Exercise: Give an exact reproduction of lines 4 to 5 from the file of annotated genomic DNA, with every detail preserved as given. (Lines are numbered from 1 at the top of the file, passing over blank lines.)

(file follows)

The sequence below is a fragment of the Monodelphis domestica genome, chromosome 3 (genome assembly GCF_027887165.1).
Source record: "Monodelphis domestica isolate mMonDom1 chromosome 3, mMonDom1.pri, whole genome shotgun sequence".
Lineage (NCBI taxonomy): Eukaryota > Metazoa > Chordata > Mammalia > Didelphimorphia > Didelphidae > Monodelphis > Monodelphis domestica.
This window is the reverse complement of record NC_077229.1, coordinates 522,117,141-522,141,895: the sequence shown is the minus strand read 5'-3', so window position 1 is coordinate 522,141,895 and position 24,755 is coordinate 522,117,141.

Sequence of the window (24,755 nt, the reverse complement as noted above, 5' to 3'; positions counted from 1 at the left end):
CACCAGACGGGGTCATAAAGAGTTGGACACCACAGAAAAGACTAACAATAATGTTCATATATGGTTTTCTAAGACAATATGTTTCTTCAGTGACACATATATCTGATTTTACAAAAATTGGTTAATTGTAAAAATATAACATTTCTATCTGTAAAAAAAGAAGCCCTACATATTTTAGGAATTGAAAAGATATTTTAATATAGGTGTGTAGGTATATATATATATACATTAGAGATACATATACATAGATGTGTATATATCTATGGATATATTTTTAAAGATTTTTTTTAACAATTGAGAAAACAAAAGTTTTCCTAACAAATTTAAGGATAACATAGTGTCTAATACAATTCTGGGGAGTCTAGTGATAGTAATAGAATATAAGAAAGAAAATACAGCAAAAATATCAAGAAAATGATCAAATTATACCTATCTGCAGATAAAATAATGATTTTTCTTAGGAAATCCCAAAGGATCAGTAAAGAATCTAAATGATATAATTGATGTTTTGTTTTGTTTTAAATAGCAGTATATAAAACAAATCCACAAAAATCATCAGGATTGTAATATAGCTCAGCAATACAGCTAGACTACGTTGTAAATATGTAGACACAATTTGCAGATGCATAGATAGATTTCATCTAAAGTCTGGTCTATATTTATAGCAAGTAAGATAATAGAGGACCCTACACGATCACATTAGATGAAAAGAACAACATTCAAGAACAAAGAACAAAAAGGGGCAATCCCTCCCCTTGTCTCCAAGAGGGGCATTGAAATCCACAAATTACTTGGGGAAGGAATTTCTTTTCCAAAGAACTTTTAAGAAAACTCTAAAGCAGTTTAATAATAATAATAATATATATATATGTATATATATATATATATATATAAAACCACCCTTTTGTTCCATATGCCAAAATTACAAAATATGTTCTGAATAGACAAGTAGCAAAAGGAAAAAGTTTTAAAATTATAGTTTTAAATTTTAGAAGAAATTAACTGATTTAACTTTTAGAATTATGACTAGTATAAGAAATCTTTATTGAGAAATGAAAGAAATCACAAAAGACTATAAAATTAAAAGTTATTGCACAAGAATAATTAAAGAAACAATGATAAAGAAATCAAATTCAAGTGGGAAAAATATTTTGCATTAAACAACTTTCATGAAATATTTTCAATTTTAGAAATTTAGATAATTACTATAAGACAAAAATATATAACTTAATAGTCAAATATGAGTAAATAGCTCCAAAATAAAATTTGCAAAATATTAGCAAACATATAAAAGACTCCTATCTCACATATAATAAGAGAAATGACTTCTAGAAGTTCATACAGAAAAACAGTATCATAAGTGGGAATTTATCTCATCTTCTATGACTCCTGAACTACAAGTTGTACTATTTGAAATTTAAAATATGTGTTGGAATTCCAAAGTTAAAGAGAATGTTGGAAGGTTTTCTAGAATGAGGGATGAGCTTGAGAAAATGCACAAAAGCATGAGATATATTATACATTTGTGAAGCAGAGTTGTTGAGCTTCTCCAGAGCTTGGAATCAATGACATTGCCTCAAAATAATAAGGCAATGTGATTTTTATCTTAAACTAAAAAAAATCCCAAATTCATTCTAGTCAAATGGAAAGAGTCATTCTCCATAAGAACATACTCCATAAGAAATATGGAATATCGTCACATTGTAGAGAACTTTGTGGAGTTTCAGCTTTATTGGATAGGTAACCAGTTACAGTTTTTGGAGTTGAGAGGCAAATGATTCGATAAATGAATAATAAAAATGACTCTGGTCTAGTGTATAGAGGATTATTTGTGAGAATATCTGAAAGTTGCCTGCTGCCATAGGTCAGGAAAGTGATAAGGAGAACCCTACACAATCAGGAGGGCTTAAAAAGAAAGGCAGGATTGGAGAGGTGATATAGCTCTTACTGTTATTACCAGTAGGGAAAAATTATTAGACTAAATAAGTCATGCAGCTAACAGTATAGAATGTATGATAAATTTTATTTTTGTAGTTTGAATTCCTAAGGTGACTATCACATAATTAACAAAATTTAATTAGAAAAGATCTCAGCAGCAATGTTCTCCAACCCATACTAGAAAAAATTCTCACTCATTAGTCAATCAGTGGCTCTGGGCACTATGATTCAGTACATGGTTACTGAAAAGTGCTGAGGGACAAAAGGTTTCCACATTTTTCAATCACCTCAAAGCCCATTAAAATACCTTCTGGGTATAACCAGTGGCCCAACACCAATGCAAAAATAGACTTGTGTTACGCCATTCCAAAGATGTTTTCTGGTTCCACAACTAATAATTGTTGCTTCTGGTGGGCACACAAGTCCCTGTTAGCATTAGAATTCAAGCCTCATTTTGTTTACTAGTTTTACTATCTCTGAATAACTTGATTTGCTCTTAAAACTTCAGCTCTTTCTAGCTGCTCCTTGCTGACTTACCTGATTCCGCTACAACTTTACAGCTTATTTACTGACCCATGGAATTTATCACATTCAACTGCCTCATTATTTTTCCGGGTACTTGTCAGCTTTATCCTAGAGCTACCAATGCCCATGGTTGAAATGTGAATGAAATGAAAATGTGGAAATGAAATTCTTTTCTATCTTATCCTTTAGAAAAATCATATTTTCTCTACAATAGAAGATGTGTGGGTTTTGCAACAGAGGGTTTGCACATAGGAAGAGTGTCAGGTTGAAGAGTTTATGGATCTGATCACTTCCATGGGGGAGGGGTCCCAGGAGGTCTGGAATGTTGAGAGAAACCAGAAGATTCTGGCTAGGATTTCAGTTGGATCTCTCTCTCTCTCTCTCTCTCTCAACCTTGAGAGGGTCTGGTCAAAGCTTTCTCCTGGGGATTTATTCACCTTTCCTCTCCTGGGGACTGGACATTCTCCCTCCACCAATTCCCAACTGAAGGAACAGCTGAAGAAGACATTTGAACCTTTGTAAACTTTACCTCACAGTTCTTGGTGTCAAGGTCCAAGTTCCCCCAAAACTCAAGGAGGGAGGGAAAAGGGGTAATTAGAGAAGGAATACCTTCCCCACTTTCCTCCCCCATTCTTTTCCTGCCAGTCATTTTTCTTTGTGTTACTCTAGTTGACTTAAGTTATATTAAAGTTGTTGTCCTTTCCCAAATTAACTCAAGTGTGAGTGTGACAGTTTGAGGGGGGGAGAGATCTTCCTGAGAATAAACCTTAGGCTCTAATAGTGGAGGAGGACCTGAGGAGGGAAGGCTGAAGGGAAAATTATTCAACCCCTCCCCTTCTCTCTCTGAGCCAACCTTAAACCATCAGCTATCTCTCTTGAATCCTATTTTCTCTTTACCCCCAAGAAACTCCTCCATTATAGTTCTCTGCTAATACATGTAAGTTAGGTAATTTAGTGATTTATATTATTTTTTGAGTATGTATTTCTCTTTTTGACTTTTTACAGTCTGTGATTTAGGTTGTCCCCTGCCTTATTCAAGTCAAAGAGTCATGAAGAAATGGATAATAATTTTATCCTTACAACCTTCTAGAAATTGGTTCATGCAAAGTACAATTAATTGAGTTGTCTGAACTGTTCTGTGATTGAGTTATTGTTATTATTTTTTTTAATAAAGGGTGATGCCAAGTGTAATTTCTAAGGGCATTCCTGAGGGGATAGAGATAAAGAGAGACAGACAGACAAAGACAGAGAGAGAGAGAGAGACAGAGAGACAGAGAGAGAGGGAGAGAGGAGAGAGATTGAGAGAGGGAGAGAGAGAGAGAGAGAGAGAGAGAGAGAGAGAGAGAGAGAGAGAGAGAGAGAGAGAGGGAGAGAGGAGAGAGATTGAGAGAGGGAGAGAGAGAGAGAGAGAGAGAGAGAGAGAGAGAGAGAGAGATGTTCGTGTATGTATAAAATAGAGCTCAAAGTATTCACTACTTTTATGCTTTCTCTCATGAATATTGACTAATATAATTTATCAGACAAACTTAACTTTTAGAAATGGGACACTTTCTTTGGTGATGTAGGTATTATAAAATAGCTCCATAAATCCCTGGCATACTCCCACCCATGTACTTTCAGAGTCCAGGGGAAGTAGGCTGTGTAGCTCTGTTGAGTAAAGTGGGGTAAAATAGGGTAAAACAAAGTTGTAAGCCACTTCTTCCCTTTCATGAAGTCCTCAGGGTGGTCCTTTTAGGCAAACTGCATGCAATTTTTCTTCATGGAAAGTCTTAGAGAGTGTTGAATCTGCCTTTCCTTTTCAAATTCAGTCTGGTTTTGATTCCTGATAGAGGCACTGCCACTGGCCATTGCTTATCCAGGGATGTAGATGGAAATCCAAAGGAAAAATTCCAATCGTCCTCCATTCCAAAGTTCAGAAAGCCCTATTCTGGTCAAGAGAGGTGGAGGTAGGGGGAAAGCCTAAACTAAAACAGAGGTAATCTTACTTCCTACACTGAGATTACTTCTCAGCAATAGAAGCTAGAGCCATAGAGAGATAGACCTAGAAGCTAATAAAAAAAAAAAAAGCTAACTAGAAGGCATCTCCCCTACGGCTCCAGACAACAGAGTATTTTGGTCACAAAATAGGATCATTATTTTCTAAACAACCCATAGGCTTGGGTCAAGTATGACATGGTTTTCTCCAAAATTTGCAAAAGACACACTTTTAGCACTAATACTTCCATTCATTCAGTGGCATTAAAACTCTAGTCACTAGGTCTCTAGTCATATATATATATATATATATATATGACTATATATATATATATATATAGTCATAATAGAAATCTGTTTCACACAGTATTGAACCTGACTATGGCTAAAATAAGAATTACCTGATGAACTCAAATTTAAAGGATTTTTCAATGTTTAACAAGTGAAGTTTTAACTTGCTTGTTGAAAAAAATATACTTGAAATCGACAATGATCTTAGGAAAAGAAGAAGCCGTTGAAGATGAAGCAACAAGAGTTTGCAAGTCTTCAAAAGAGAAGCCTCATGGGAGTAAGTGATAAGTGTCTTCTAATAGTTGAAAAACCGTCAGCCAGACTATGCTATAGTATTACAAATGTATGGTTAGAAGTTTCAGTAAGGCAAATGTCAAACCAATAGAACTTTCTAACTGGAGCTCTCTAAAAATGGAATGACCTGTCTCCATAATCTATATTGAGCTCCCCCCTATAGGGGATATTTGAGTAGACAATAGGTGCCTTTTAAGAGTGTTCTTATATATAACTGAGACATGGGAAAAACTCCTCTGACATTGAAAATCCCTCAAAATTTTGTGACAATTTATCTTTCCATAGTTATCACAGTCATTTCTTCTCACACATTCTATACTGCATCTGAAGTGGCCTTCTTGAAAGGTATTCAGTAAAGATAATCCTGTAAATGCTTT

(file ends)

This window is the reverse complement of record NC_077229.1, coordinates 522,117,141-522,141,895: the sequence shown is the minus strand read 5'-3', so window position 1 is coordinate 522,141,895 and position 24,755 is coordinate 522,117,141.

Sequence of the window (24,755 nt, the reverse complement as noted above, 5' to 3'; positions counted from 1 at the left end):